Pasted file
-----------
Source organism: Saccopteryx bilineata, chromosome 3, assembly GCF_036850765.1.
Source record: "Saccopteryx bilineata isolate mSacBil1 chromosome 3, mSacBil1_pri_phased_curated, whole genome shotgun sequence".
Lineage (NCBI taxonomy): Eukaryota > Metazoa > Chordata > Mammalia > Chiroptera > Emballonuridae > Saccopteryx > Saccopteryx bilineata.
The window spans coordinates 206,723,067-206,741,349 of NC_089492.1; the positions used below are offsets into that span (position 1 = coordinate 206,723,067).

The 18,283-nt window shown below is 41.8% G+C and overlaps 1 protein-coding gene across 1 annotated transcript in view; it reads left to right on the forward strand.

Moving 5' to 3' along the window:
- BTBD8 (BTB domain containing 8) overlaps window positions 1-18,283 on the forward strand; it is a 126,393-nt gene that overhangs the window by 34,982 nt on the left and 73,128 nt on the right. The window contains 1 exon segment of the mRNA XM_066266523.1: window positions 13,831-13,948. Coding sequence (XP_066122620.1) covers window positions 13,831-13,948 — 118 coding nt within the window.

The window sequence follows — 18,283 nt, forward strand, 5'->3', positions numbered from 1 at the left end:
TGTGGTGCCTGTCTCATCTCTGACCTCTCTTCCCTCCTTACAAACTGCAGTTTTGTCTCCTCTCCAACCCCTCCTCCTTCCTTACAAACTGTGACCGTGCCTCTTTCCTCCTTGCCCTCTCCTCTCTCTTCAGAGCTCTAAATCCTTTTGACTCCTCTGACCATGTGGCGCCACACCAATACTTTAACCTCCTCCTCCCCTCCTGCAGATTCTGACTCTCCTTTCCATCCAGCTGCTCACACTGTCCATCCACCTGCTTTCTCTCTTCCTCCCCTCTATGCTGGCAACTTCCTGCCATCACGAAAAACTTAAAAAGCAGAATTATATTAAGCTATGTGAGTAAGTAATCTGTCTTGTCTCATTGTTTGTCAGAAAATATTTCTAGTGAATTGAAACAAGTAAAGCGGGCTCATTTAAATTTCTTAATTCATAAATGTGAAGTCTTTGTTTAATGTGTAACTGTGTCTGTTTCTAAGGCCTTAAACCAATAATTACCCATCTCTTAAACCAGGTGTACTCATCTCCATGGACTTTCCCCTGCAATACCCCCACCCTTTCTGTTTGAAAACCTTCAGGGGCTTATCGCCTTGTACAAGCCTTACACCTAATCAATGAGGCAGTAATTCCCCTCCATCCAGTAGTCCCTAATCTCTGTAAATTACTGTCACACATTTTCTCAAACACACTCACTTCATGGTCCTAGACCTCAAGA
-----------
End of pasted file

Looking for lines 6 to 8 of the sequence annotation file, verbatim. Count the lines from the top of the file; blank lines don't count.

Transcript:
Moving 5' to 3' along the window:
- BTBD8 (BTB domain containing 8) overlaps window positions 1-18,283 on the forward strand; it is a 126,393-nt gene that overhangs the window by 34,982 nt on the left and 73,128 nt on the right. The window contains 1 exon segment of the mRNA XM_066266523.1: window positions 13,831-13,948. Coding sequence (XP_066122620.1) covers window positions 13,831-13,948 — 118 coding nt within the window.

The window sequence follows — 18,283 nt, forward strand, 5'->3', positions numbered from 1 at the left end: